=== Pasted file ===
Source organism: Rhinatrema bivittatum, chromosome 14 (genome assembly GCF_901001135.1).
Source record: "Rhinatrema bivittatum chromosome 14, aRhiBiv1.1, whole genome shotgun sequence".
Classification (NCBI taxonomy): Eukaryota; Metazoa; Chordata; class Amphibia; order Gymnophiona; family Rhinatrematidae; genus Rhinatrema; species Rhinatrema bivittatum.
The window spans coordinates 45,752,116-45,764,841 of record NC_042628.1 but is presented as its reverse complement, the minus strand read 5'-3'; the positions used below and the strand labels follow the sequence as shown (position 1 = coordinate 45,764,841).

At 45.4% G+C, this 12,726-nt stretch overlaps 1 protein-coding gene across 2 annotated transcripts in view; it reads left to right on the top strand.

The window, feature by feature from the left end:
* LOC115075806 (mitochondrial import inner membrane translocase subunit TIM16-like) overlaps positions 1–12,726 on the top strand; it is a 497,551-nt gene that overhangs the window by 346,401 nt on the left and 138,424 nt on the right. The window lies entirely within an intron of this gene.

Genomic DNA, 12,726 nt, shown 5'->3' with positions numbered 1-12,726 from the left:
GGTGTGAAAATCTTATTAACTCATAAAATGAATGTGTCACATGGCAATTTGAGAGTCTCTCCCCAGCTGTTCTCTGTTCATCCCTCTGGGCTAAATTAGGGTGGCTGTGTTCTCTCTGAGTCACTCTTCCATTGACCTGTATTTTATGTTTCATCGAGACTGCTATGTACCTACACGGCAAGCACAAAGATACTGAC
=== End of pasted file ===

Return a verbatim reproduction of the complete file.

Source organism: Rhinatrema bivittatum, chromosome 14 (genome assembly GCF_901001135.1).
Source record: "Rhinatrema bivittatum chromosome 14, aRhiBiv1.1, whole genome shotgun sequence".
Classification (NCBI taxonomy): Eukaryota; Metazoa; Chordata; class Amphibia; order Gymnophiona; family Rhinatrematidae; genus Rhinatrema; species Rhinatrema bivittatum.
The window spans coordinates 45,752,116-45,764,841 of record NC_042628.1 but is presented as its reverse complement, the minus strand read 5'-3'; the positions used below and the strand labels follow the sequence as shown (position 1 = coordinate 45,764,841).

At 45.4% G+C, this 12,726-nt stretch overlaps 1 protein-coding gene across 2 annotated transcripts in view; it reads left to right on the top strand.

The window, feature by feature from the left end:
* LOC115075806 (mitochondrial import inner membrane translocase subunit TIM16-like) overlaps positions 1–12,726 on the top strand; it is a 497,551-nt gene that overhangs the window by 346,401 nt on the left and 138,424 nt on the right. The window lies entirely within an intron of this gene.

Genomic DNA, 12,726 nt, shown 5'->3' with positions numbered 1-12,726 from the left:
GGTGTGAAAATCTTATTAACTCATAAAATGAATGTGTCACATGGCAATTTGAGAGTCTCTCCCCAGCTGTTCTCTGTTCATCCCTCTGGGCTAAATTAGGGTGGCTGTGTTCTCTCTGAGTCACTCTTCCATTGACCTGTATTTTATGTTTCATCGAGACTGCTATGTACCTACACGGCAAGCACAAAGATACTGAC